Ira's favorite number is "23". Here is a note from his high school baseball team:
"On the baseball field or off, Ira was always the same - whatever happened he never seemed discouraged. He kept moving forward and working to achieve his goals, whatever they were.
Ira was admired by his teammates. On the field he never complained. Whenever the coaches made us run, most players whined, but Ira was consistently the first one to line up at home plate. You could tell the difference between Ira and the rest because Ira was the guy always giving it 110% and going hard every time, working to improve his game and help our team. He gave us confidence, encouragement and the ideal example to follow. We'll miss Ira and we are thankful for the chance to have known such a person.
Number 23 is love and will always be remembered by the Kalaheo Baseball Team as an outstanding ball player and a great friend."
Here is a note from one of Ira's baseball coaches:
"I had the privilege of coaching Ira in baseball during his 11th through 15th years. He was a skilled ballplayer who made the all-star teams as a catcher in each of those five seasons.
The thing I remember most about Ira is that he was disciplined, well behaved, humble and just a joy to coach. Even at that early age you just knew he would be a winner in everything he pursued. I have some distinct memories of Ira. One, is his classic "poke-hit", being a line drive right up the "box". He always seemed to come through when we needed the crucial base hit. Second, was the way he would signal the defensive play to the infielder with his hand to the helmet, chest and belly on a "man on 1st & 3rd base" situation. We were not always successful but we ALWAYS had the confidence that the play would be properly executed. Third, was the game in which Ira was on the receiving end of a violent collision at home plate. Ira's front teeth were knocked loose but he did not shed a tear, complain, or become upset. He was forced to sit out the remeinder of the game but he stayed in the dugout cheering on his teammates. Finally, the distinct and mischievous smile that he always seemed to have on his face. If you did not know any better you would think he was up to something. Like the time they were trying to douse me with water after the last game of the season. I will never forget that smile.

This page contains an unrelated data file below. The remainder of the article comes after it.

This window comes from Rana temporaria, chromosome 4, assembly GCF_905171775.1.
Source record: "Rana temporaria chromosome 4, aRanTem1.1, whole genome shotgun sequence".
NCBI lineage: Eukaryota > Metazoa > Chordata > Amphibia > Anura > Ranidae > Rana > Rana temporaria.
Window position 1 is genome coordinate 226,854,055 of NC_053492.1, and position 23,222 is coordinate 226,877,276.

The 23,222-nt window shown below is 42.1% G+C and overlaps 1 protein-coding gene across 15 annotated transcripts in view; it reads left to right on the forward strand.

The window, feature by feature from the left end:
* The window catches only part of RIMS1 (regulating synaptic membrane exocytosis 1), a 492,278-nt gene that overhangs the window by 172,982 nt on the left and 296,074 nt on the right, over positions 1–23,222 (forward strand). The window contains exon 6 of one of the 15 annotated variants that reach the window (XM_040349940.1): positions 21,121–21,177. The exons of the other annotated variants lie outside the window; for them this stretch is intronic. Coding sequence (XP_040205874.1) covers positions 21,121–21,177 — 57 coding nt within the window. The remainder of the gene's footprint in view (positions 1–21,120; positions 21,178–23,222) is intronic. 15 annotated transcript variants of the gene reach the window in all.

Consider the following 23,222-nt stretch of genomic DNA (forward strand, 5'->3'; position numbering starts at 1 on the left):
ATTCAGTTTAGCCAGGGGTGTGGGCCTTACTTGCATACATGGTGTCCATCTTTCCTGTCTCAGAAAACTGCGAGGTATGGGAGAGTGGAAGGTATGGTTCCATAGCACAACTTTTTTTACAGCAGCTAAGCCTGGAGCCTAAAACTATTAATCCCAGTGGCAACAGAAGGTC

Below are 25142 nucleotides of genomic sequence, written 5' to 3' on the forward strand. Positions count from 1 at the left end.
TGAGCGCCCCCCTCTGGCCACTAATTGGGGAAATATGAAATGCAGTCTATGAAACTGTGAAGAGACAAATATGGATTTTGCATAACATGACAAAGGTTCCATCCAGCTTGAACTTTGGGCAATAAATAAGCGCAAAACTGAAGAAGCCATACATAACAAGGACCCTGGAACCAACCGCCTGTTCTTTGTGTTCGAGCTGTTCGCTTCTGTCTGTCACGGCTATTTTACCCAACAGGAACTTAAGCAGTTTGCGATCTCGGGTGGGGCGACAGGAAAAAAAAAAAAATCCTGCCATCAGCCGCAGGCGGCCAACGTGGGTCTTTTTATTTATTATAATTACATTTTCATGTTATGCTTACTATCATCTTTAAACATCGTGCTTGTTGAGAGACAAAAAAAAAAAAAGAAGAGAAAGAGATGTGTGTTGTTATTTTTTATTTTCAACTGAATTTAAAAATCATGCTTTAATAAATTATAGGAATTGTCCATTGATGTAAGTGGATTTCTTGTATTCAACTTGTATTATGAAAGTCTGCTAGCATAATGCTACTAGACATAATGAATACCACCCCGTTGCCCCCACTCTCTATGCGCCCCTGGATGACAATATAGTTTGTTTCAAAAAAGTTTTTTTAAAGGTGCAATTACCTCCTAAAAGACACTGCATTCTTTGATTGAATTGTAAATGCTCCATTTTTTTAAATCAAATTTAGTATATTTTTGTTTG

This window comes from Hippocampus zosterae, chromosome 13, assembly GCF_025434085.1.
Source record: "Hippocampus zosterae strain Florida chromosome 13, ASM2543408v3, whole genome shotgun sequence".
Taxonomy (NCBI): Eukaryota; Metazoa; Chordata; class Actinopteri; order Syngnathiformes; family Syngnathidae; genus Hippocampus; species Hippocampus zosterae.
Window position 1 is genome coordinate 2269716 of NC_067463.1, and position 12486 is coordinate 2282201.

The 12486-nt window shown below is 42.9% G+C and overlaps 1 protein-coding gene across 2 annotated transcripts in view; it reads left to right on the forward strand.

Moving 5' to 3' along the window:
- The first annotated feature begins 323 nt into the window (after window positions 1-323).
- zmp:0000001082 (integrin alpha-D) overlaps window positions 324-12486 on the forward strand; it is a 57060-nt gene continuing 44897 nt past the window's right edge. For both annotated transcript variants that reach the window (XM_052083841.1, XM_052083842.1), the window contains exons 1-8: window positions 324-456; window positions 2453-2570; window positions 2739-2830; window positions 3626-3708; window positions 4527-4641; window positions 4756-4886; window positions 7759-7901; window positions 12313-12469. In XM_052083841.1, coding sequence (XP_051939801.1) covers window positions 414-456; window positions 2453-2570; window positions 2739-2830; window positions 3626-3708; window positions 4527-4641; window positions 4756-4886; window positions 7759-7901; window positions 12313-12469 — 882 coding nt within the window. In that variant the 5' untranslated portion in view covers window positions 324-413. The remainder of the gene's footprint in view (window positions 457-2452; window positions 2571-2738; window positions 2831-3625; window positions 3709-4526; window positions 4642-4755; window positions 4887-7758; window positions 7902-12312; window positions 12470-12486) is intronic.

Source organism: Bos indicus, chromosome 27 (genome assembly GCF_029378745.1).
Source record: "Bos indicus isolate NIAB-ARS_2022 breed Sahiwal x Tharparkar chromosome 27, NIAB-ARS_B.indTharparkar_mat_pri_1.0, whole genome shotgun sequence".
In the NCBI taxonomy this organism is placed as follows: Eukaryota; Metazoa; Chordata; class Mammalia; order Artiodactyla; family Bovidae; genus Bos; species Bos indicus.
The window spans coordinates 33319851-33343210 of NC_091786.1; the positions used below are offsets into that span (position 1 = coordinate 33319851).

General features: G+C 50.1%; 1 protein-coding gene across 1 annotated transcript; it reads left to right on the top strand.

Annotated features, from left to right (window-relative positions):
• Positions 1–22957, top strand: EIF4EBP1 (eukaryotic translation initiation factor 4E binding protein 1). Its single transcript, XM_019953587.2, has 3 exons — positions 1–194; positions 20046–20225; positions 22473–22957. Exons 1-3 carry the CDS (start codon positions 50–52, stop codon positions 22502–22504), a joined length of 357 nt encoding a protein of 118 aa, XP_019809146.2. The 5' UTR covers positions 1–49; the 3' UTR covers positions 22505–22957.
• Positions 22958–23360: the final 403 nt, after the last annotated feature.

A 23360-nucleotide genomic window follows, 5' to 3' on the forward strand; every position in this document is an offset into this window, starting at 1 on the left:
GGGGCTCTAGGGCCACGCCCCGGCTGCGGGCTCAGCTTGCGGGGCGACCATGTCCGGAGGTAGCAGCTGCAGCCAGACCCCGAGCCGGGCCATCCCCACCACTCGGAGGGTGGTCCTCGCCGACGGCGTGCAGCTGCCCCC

It had been several years since I had seen Ira on a daily basis but whenever we would see him he would always stop and chat. Those moments made all those years of coaching worthwhile. You just knew that he appreciated it. The last time I saw Ira he was working a 7-Eleven during summer vacation. I do not recall specifically what we talked about but I will never, ever forget that smile.
When I first heard that Ira had passed away I felt cheated because I knew we had lost one of Hawaii's finest sons. He would have surely grown up to be an upstanding member of our state and would have given back to the community by coaching the many sports in which he excelled. Then I thought, just as we chose the best players for our all-star team, heaven must have needed an all-star.
Ira, thank you for being a part of my life and the things that you've taught me. I will never forget you." Coach D.